December 6, 2021

Global News Archive

News archives from around the world.

Democrats set Friday vote on Biden’s infrastructure bill, but not social spending bill – NBC News

4 min read

WASHINGTON — After planning votes Friday on President Joe Biden’s infrastructure and safety net bills, Democratic leaders changed course at the last minute, announcing that they’ll vote on the surface transportation legislation while leaving the larger spending bill to another day.

Within minutes, that plan was thrown into doubt.

In a letter to colleagues, Speaker Nancy Pelosi said the House would vote Friday to pass the $555 billion infrastructure bill and to begin debate on the $1.75 trillion “Build Back Better” bill. The infrastructure bill has passed the Senate and would head to the president’s desk for his signature, if approved.

“The agenda that we are advancing is transformative and historic, hence challenging,” she said.

Pelosi’s announcement came after a narrow but pivotal group of centrists said they wouldn’t vote for the social spending bill without a full analysis from the Congressional Budget Office that shows it is paid for.

But progressives, who have spent months insisting the bills move together, immediately balked, leaving it unclear that the infrastructure package had the votes to pass the House on Friday.

“As we’ve consistently said, there are dozens of our members who want to vote both bills … out of the House together,” said Rep. Pramila Jayapal, D-Wash., the progressive caucus chair. “However, if our six colleagues still want to wait for a CBO score, we would agree to give them that time — after which point we can vote on both bills together.”

If the vote were to occur, it would put progressive lawmakers in a quandary. They fear that passing the infrastructure bill alone would give up some of their leverage to shape the Build Back Better bill. But voting it down would deal an embarrassing defeat to Biden and the party.

“This has been a bit of a curveball,” Rep. Jared Huffman, D-Calif., said. “It’s unsettling and disruptive and I hope we can get back on that original track.”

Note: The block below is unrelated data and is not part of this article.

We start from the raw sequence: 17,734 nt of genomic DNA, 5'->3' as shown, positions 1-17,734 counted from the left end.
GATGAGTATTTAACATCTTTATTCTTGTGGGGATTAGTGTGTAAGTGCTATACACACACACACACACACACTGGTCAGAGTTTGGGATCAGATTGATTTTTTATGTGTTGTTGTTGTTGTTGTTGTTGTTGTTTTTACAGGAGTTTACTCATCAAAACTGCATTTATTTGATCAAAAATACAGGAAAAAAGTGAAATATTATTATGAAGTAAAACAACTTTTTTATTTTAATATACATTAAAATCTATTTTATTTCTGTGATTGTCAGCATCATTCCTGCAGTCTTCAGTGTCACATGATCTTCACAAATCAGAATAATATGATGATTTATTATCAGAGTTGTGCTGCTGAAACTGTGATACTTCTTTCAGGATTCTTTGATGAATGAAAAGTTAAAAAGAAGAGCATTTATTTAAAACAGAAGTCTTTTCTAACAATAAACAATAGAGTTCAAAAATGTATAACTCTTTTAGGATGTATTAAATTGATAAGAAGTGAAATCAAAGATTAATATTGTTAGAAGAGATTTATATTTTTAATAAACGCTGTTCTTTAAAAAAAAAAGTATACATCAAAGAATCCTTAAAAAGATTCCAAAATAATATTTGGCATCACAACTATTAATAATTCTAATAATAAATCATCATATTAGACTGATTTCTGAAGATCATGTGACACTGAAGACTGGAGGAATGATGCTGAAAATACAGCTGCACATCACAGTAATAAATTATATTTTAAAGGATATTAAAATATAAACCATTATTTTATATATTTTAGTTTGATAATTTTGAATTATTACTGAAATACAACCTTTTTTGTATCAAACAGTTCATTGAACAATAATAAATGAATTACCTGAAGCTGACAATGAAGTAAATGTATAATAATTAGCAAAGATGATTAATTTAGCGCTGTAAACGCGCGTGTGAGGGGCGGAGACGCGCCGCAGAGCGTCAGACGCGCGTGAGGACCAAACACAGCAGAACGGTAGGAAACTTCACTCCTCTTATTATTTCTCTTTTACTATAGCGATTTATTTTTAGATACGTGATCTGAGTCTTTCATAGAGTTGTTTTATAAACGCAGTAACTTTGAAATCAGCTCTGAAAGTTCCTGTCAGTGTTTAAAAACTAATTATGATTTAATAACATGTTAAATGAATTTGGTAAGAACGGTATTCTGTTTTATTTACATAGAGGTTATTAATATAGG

“It’s still a bit fluid.”

He also criticized centrist lawmakers who say they need to know how much the spending bill will cost before they vote on it.

“The people who were in a red hot hurry to pass a deficit-inducing [infrastructure] package and suddenly think a CBO score is a divine instrument that they have to have before voting on Build Back Better — I think that’s a pretty disingenuous position,” he said.

Lawmakers began the day planning to pass both. But Friday’s process slowed down moments after starting. Shortly after 8 a.m., House Republicans made a motion to adjourn — a common move by the minority used to stall the process. But more than six hours later, House Democrats still hadn’t ended the vote, an abnormally long time to hold a vote.

Democrats stalled in order to give them more time to convince lawmakers to vote “yes” on the bills and secure more support for the massive funding legislation.

As many as seven moderate Democrats were holdouts on the social safety net bill focused on President Joe Biden’s Build Back Better agenda, two sources told NBC News.

But Democratic leaders have made clear a CBO score would not be ready by Friday.

A senior Democratic aide said that it could take weeks to calculate. Two estimates released Thursday weren’t enough to assuage the moderates’ doubts about adding to the nation’s deficit. A new White House estimate that said the bill was “fully paid for” and the nonpartisan Joint Committee on Taxation estimates that the Build Back Better bill would raise $1.47 trillion from new taxes.

The skeptical group of Democrats included Reps. Stephanie Murphy, of Florida, Ed Case, of Hawaii, Jared Golden, of Maine, Kurt Schrader, of Oregon, Abigail Spanberger, of Virginia, Kathleen Rice, of New York and Carolyn Bourdeaux, of Georgia.

Bourdeaux announced Friday she would vote “yes” if the social spending bill came up. Some of the others were seen as more willing to back the bill than others.

The lawmakers met with House Speaker Nancy Pelosi on Friday morning, but two sources suggested they were “very dug in.”

On Thursday, Biden called numerous House members to garner support. In public remarks, he called on the House to vote “right now.”

For months, Democrats have encountered obstacles negotiating these two bills because of the intra-party divisions between moderate and progressive lawmakers. Leaders have had to postpone votes on the infrastructure package several times because of the insistence by progressives that they only vote on it in tandem with the Build Back Better bill.

Pelosi said at her weekly press conference Thursday that she was “very unhappy” that the House didn’t pass the infrastructure measure last week.

“We’re going to pass both bills, but in order to do so, we have to have votes for both bills,” she said.

Haley Talbot and Kyle Stewart contributed.

Source Link

Leave a Reply

Copyright ©2016-2021 Global News Archive. All rights reserved.